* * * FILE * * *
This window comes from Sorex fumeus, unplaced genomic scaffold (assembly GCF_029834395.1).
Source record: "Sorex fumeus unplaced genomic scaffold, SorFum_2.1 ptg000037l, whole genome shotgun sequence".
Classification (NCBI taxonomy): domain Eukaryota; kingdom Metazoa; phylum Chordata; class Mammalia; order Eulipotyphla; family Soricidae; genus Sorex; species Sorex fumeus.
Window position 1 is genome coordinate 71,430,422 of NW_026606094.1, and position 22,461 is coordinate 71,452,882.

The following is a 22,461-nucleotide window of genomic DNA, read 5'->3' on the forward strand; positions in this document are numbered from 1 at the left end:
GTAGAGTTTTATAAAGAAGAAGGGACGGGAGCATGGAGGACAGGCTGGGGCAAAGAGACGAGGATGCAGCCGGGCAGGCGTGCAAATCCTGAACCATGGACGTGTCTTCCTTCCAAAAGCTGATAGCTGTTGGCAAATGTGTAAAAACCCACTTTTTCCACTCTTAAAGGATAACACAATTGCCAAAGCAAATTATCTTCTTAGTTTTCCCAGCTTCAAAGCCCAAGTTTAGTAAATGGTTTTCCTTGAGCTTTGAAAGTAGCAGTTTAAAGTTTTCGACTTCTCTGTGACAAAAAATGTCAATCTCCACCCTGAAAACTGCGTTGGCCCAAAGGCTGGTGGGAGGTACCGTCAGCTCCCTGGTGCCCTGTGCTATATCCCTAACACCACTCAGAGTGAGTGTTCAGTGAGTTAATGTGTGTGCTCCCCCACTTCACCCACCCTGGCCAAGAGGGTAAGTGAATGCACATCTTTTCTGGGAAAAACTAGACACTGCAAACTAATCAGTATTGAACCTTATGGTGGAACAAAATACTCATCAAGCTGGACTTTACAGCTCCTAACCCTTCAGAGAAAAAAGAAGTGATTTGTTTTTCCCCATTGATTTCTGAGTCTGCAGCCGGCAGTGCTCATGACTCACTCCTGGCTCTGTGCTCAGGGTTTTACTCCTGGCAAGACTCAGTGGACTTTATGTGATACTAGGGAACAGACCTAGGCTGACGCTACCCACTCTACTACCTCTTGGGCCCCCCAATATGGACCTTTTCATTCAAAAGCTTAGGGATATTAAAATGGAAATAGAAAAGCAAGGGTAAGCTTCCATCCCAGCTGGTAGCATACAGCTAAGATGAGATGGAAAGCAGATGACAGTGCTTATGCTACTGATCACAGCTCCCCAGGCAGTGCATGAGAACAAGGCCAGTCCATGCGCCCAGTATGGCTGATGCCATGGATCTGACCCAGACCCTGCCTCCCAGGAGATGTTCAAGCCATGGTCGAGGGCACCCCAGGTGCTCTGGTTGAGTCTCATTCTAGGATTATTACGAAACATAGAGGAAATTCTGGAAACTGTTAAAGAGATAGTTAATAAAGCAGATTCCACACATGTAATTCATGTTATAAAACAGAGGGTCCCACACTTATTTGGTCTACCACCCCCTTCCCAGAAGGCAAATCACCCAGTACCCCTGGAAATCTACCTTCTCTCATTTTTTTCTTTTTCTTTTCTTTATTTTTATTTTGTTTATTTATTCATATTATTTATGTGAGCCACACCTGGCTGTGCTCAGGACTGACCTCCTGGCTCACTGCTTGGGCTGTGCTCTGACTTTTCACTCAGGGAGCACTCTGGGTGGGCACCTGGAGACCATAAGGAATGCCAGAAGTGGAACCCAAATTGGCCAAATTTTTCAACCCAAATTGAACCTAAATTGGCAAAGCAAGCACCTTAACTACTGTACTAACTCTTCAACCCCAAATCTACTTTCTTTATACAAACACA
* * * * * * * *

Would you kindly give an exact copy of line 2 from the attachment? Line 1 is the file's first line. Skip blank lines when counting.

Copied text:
Source record: "Sorex fumeus unplaced genomic scaffold, SorFum_2.1 ptg000037l, whole genome shotgun sequence".